Cambridgeshire County Council accused of trying to hide report on councillor allowances as call is made to postpone decision for wider consultation

Here's the agenda for tomorrow's county council meeting which, if you weren't aware, contains a repo

Here's the agenda for tomorrow's county council meeting which, if you weren't aware, contains a report recommending councillors get paid more. You'd have to click through from the agenda on the county council website to find the report. One reader claims it has been hidden. What;s your view? - Credit: Archant

A Wisbech man – who sat on a previous independent panel considering the allowances paid to county councillors – claims the latest report to be voted on tomorrow has been poorly publicised.

Bob Smith said today “the openness of this whole process is highly questionable”.

He has written to the three Conservative county councillors in Wisbech expressing his “real concerns about the lack of transparency in the way the latest report, which you debate tomorrow, has been published and consulted on, as well as its conclusions”.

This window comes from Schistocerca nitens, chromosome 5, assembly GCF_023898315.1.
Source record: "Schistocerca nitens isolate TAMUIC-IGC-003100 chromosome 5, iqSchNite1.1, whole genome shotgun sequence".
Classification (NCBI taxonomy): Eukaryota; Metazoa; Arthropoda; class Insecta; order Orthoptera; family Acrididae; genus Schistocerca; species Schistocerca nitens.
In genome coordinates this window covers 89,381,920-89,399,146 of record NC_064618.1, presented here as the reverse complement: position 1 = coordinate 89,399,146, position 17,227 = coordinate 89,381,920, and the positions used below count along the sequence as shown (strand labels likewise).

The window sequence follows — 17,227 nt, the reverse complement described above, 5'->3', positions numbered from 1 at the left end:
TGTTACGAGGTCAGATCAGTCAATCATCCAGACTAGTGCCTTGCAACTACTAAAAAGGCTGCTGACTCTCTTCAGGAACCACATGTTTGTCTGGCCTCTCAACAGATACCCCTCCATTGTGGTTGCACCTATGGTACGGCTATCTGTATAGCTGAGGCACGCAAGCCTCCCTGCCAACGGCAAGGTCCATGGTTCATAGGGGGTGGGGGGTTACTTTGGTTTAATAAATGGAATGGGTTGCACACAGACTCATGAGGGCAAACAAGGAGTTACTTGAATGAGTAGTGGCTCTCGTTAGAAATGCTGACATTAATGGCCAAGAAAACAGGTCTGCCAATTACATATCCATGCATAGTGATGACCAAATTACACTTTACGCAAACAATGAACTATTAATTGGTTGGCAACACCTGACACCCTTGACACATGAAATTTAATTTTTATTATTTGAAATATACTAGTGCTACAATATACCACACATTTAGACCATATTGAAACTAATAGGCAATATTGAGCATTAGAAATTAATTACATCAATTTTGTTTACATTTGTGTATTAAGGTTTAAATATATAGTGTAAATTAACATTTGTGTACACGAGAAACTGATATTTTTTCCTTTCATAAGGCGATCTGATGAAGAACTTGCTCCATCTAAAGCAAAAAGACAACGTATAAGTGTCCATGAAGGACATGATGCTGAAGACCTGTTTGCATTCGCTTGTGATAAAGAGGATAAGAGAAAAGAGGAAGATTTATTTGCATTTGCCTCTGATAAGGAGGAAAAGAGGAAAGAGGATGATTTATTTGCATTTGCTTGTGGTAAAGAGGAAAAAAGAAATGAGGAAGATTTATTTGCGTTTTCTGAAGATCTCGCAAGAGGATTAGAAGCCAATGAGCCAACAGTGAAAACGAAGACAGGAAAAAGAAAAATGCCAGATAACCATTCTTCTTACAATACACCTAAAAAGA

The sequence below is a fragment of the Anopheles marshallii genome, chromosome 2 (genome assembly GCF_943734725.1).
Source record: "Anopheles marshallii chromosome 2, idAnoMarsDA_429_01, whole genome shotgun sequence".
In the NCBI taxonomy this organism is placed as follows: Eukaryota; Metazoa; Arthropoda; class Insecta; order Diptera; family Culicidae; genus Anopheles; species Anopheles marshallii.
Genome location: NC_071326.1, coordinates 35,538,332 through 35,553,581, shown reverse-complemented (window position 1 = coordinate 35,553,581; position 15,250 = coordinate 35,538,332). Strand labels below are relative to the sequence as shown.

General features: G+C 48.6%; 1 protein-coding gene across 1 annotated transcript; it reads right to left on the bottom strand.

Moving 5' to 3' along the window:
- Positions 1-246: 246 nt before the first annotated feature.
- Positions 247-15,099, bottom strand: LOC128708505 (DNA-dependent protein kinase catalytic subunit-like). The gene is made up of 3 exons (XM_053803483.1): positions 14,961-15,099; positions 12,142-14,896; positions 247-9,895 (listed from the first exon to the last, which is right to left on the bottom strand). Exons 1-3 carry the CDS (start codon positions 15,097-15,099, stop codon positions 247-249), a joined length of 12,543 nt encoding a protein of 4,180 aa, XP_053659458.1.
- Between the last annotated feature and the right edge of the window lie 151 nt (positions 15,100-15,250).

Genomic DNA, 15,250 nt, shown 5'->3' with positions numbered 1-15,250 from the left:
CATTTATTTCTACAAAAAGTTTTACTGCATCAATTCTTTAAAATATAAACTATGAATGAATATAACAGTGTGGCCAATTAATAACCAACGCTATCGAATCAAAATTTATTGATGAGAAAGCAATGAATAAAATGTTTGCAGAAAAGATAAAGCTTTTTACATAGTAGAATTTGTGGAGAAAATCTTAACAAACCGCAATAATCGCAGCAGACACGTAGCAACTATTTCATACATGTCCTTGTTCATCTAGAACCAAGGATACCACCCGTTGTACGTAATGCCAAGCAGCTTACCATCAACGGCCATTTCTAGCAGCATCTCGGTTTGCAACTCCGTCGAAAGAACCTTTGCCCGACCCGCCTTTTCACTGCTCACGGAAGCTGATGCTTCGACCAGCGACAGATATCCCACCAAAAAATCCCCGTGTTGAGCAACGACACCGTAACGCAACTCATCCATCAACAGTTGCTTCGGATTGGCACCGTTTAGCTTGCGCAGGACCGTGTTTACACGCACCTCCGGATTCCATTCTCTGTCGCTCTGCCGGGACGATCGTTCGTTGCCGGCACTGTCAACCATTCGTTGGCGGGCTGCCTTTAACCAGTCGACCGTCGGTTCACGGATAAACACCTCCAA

Mr Smith said: “If you agree the implementation of the report you will be voting for an over eight per cent increase for yourselves, and you will also be voting for around an additional three per cent increase for the next four years. At a time central government is seemingly insisting that local government workers should continue to get no more than one per cent I leave you to draw your own conclusions.”